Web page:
Drift to the north is a term used in New Zealand to refer to the internal migration of people from the South Island to the country's main metropolitan area, Auckland, in the northern North Island. The term is especially common in the cities of Christchurch and Dunedin, university cities whose graduates frequently head either to Auckland or the country's capital Wellington (also in the North Island) after completing their studies.
Historically, the South Island's population has accounted for an increasingly small proportion of the country's population. In the late nineteenth century, and especially after the Otago Gold Rush, the majority of the country's population was in the South Island. Since that time the South's population has climbed at a far slower rate than the North's, the latter increasing at a greater rate at least in part due to the influx of migrants from the Pacific islands, for many of whom Auckland is a port of entry. Today, the South Island accounts for only 23% of the country's population. The use of the term "The drift to the north" for this phenomenon dates from at least 1916, and possibly much earlier.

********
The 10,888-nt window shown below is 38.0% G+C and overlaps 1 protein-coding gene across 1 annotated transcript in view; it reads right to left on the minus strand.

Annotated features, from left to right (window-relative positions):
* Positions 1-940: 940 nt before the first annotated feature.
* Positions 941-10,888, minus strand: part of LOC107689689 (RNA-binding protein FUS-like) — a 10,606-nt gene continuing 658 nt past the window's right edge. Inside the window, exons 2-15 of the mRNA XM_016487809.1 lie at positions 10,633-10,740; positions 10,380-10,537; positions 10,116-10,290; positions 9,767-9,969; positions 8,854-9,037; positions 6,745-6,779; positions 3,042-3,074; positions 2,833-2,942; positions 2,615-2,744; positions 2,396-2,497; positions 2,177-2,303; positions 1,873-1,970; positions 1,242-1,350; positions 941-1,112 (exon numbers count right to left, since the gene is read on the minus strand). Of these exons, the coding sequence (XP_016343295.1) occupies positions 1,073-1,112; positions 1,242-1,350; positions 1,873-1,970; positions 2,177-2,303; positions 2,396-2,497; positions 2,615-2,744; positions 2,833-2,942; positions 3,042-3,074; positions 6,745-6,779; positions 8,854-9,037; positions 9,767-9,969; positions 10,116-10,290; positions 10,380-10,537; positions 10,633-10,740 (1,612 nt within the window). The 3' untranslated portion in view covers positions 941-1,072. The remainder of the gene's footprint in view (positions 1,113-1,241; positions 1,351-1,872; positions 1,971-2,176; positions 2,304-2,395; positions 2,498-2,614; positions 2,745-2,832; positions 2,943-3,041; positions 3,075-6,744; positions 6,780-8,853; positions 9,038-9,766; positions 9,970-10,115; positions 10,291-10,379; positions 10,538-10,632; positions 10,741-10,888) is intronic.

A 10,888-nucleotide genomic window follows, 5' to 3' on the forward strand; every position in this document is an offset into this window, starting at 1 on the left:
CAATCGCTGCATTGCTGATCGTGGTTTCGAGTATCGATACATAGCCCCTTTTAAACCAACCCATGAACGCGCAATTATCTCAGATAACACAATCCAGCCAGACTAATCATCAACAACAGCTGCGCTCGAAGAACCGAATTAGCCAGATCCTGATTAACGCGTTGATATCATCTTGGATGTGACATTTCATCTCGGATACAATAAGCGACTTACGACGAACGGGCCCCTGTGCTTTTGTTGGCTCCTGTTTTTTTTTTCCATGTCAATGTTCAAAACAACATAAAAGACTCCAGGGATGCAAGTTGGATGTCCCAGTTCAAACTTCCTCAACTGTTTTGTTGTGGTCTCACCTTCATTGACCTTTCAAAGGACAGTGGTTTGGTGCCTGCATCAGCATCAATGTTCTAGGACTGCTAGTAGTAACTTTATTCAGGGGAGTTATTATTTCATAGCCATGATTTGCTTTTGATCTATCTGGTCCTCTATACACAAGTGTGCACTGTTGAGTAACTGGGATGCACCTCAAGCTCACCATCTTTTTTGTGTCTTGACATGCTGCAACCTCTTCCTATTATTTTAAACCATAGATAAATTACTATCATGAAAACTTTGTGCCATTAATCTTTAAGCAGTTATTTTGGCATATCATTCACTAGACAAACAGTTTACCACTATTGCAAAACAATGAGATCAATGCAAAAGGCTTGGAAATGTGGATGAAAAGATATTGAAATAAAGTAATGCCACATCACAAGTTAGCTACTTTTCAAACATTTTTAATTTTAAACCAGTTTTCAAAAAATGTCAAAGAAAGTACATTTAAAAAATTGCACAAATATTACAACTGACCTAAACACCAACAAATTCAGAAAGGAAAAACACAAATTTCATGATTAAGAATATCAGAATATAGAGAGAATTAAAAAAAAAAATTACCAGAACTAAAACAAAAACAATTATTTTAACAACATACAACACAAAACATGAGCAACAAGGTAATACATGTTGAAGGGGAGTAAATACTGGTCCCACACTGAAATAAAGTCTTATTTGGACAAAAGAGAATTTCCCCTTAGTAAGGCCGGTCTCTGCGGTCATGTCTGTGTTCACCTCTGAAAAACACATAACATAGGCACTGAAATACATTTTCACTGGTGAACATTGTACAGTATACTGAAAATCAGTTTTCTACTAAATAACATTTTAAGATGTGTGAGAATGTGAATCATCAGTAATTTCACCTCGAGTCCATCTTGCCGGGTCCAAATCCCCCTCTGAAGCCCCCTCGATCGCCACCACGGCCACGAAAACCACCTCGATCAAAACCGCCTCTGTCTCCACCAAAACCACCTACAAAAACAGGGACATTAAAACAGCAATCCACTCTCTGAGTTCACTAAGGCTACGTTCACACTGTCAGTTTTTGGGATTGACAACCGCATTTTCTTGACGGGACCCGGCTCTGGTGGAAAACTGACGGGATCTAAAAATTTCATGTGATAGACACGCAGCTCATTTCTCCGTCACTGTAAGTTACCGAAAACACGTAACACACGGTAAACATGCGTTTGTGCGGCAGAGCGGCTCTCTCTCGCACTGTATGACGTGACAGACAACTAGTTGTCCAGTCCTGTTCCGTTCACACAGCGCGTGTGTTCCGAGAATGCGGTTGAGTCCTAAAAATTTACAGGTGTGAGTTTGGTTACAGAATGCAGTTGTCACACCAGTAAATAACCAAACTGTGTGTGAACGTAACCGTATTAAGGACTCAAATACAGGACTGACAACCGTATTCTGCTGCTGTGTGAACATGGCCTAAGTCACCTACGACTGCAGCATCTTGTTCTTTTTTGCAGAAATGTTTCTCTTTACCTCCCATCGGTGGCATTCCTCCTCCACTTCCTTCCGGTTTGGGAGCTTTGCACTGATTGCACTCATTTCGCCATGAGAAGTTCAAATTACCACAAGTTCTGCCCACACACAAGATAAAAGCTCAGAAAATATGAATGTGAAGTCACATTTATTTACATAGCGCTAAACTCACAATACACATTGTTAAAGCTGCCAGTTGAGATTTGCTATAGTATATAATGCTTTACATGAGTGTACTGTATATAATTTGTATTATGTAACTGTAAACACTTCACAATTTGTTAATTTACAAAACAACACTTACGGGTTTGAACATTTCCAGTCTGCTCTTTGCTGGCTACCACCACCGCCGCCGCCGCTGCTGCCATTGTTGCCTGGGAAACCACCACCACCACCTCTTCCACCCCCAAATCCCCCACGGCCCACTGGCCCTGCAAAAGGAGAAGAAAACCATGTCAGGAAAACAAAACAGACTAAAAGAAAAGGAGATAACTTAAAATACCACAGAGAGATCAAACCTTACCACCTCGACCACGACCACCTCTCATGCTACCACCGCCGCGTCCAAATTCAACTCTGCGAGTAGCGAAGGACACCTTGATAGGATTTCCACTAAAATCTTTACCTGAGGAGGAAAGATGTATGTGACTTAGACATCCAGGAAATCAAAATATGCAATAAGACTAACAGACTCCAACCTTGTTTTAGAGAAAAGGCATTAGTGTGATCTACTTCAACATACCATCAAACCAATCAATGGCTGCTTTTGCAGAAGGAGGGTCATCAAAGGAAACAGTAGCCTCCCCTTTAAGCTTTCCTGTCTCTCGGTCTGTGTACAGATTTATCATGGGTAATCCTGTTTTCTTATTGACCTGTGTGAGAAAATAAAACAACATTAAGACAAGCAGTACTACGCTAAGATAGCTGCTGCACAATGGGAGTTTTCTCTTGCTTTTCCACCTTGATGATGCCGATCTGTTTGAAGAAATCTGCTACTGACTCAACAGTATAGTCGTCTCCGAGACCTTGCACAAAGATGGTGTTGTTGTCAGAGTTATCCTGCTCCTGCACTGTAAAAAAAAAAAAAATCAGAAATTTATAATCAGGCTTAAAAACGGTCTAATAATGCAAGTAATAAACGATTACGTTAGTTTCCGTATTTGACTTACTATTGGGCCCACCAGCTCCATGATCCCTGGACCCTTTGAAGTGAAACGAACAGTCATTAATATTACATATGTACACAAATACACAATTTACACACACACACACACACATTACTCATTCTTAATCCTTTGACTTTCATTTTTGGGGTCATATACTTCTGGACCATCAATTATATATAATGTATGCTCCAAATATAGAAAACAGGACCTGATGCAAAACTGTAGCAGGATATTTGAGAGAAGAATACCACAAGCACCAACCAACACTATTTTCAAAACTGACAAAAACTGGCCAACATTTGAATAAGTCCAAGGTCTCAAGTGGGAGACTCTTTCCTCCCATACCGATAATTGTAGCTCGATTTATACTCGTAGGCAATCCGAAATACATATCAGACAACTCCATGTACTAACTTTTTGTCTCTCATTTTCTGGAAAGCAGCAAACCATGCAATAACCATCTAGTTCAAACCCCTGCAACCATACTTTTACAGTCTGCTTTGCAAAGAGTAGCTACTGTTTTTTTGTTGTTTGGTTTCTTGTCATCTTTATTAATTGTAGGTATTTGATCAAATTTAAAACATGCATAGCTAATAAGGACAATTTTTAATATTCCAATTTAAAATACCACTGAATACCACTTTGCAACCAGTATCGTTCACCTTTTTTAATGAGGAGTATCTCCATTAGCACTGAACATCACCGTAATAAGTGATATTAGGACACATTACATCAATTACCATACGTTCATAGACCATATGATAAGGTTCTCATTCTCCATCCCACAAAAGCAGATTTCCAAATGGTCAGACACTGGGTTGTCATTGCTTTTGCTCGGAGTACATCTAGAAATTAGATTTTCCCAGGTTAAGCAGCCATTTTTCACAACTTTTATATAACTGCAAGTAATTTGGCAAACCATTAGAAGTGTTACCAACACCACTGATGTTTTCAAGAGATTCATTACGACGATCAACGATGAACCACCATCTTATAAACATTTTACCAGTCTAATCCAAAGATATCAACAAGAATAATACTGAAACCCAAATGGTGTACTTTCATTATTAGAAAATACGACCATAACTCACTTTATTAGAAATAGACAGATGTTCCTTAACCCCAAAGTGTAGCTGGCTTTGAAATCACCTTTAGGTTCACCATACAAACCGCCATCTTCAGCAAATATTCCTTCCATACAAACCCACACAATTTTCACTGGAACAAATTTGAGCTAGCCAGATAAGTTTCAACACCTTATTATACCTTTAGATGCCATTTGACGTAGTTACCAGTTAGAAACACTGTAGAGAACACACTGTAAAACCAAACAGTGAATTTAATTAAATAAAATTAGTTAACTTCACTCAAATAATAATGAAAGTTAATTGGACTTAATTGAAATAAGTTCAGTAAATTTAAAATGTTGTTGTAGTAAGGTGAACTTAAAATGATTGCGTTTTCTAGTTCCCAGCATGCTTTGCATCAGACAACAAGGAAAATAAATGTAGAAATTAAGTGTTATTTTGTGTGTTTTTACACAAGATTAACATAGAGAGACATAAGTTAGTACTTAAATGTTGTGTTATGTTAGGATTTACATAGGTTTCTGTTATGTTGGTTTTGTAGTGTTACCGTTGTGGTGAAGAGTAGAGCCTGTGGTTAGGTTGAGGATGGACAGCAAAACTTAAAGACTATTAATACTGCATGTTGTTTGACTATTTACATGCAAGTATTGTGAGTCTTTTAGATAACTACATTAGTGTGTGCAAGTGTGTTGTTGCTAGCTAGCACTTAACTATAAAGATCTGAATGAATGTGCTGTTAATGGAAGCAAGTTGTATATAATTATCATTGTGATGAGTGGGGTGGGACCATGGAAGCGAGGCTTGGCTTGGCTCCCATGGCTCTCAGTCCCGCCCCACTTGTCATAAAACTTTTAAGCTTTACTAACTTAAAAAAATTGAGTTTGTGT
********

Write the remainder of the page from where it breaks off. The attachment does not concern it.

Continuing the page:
Recent censuses have shown a slowing of the rate of drift, with increasing numbers of North Islanders heading to the South Island's popular scenic regions such as Central Otago.